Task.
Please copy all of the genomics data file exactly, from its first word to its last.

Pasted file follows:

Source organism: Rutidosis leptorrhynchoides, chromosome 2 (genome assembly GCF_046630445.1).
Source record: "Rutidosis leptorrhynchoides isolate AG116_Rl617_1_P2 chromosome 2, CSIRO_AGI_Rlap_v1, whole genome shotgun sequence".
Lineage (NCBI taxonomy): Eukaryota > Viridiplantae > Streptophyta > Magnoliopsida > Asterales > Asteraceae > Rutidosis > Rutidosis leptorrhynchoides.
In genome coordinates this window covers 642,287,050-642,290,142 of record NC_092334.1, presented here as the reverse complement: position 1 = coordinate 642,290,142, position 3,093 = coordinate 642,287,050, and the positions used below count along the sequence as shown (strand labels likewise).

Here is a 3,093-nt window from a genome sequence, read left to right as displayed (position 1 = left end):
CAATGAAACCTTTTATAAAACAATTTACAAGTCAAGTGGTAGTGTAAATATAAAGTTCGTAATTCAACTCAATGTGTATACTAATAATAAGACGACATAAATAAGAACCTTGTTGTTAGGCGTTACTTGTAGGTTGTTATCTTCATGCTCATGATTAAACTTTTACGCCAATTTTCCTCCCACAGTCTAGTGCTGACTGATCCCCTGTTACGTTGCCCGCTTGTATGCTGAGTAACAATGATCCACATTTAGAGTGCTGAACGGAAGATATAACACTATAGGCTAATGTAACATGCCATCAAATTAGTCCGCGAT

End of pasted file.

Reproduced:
Source organism: Rutidosis leptorrhynchoides, chromosome 2 (genome assembly GCF_046630445.1).
Source record: "Rutidosis leptorrhynchoides isolate AG116_Rl617_1_P2 chromosome 2, CSIRO_AGI_Rlap_v1, whole genome shotgun sequence".
Lineage (NCBI taxonomy): Eukaryota > Viridiplantae > Streptophyta > Magnoliopsida > Asterales > Asteraceae > Rutidosis > Rutidosis leptorrhynchoides.
In genome coordinates this window covers 642,287,050-642,290,142 of record NC_092334.1, presented here as the reverse complement: position 1 = coordinate 642,290,142, position 3,093 = coordinate 642,287,050, and the positions used below count along the sequence as shown (strand labels likewise).

Here is a 3,093-nt window from a genome sequence, read left to right as displayed (position 1 = left end):
CAATGAAACCTTTTATAAAACAATTTACAAGTCAAGTGGTAGTGTAAATATAAAGTTCGTAATTCAACTCAATGTGTATACTAATAATAAGACGACATAAATAAGAACCTTGTTGTTAGGCGTTACTTGTAGGTTGTTATCTTCATGCTCATGATTAAACTTTTACGCCAATTTTCCTCCCACAGTCTAGTGCTGACTGATCCCCTGTTACGTTGCCCGCTTGTATGCTGAGTAACAATGATCCACATTTAGAGTGCTGAACGGAAGATATAACACTATAGGCTAATGTAACATGCCATCAAATTAGTCCGCGAT